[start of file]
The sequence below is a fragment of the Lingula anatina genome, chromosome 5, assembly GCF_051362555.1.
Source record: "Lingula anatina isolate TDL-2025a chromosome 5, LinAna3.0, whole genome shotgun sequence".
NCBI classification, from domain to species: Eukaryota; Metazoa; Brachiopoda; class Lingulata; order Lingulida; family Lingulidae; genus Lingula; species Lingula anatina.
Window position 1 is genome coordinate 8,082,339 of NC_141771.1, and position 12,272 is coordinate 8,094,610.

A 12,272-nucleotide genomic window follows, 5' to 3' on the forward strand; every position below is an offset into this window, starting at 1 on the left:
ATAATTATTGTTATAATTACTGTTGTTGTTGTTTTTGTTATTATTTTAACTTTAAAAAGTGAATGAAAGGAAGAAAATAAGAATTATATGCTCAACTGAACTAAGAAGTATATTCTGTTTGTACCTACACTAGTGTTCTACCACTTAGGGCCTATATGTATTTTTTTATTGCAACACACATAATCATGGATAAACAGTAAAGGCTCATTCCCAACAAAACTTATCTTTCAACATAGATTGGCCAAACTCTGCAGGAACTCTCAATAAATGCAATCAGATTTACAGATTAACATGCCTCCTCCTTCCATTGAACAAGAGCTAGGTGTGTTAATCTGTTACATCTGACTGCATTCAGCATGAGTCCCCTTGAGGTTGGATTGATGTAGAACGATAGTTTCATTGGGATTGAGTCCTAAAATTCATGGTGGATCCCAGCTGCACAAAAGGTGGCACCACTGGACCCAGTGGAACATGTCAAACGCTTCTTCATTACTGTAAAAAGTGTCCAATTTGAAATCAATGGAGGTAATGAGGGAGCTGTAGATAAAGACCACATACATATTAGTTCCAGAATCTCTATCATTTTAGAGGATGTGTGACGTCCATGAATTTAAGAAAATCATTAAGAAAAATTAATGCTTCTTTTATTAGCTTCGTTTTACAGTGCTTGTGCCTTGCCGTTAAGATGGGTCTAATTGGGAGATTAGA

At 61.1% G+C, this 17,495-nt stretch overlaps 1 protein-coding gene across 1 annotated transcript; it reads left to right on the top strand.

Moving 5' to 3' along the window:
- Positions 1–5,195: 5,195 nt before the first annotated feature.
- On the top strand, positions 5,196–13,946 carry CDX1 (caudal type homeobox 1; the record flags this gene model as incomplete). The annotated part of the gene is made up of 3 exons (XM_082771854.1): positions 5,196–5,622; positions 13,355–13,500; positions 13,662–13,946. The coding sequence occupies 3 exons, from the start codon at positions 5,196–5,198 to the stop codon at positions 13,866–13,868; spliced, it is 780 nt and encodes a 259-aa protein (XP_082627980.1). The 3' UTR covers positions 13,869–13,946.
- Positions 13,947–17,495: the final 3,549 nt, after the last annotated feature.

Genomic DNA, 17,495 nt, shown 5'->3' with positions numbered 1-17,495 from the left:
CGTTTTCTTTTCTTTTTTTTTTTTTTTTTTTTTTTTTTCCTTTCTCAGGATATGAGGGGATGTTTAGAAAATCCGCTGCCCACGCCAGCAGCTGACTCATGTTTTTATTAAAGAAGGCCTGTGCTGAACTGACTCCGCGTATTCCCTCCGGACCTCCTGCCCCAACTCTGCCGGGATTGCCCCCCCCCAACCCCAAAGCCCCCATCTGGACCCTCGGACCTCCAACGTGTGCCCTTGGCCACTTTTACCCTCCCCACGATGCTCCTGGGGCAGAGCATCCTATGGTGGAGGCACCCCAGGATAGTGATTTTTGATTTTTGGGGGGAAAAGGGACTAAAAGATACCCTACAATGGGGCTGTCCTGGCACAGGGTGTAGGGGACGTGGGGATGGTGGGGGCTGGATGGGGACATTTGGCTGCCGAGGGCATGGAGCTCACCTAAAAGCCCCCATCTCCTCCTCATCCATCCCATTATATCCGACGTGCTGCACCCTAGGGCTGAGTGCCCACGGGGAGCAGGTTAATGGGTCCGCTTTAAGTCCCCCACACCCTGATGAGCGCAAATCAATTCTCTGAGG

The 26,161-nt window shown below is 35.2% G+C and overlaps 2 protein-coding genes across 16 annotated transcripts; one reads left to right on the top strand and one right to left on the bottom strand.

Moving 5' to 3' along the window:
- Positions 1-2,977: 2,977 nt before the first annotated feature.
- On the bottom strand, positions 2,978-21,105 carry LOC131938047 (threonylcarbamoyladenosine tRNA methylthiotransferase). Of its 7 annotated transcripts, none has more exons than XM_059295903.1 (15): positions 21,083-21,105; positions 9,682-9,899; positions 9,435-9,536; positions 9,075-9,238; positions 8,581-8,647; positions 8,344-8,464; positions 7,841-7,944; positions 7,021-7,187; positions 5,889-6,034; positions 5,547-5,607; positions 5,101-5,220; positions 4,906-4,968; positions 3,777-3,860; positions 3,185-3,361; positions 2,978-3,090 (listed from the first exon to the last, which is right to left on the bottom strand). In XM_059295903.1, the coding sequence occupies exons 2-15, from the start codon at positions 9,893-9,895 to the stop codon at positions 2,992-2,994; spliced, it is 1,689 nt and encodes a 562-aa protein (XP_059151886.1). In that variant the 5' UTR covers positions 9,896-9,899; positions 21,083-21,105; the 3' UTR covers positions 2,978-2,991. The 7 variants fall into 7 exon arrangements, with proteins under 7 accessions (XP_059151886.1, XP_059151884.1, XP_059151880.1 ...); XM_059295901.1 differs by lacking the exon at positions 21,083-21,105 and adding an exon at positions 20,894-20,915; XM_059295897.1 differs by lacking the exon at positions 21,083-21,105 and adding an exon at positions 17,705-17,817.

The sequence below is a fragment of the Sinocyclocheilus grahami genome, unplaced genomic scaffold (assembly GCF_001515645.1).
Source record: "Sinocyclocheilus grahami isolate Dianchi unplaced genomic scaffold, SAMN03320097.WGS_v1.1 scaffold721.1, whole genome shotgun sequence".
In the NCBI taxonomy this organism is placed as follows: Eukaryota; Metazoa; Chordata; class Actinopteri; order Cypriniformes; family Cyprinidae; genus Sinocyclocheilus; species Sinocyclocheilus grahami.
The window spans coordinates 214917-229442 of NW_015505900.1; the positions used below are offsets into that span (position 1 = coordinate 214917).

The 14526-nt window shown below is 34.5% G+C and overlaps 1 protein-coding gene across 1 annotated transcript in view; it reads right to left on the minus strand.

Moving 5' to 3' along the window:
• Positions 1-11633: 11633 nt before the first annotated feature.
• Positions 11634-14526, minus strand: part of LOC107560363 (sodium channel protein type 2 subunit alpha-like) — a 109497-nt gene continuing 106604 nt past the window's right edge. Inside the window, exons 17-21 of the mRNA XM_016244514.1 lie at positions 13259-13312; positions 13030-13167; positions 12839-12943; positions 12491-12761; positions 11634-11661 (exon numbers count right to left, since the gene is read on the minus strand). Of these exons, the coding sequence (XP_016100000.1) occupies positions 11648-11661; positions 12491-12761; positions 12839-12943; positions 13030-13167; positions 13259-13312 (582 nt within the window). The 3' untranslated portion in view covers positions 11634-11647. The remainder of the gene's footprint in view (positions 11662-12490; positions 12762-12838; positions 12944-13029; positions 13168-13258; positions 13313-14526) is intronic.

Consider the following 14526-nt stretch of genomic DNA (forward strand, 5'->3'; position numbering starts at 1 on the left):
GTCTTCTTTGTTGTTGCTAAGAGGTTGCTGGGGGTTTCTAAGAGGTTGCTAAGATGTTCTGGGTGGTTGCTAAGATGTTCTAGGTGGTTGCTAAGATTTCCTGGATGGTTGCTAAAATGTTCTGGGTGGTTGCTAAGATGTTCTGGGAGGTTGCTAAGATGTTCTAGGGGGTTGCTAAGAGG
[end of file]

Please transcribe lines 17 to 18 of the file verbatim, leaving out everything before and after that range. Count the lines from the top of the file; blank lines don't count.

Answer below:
- On the bottom strand, positions 2,978-21,105 carry LOC131938047 (threonylcarbamoyladenosine tRNA methylthiotransferase). Of its 7 annotated transcripts, none has more exons than XM_059295903.1 (15): positions 21,083-21,105; positions 9,682-9,899; positions 9,435-9,536; positions 9,075-9,238; positions 8,581-8,647; positions 8,344-8,464; positions 7,841-7,944; positions 7,021-7,187; positions 5,889-6,034; positions 5,547-5,607; positions 5,101-5,220; positions 4,906-4,968; positions 3,777-3,860; positions 3,185-3,361; positions 2,978-3,090 (listed from the first exon to the last, which is right to left on the bottom strand). In XM_059295903.1, the coding sequence occupies exons 2-15, from the start codon at positions 9,893-9,895 to the stop codon at positions 2,992-2,994; spliced, it is 1,689 nt and encodes a 562-aa protein (XP_059151886.1). In that variant the 5' UTR covers positions 9,896-9,899; positions 21,083-21,105; the 3' UTR covers positions 2,978-2,991. The 7 variants fall into 7 exon arrangements, with proteins under 7 accessions (XP_059151886.1, XP_059151884.1, XP_059151880.1 ...); XM_059295901.1 differs by lacking the exon at positions 21,083-21,105 and adding an exon at positions 20,894-20,915; XM_059295897.1 differs by lacking the exon at positions 21,083-21,105 and adding an exon at positions 17,705-17,817.

The sequence below is a fragment of the Sinocyclocheilus grahami genome, unplaced genomic scaffold (assembly GCF_001515645.1).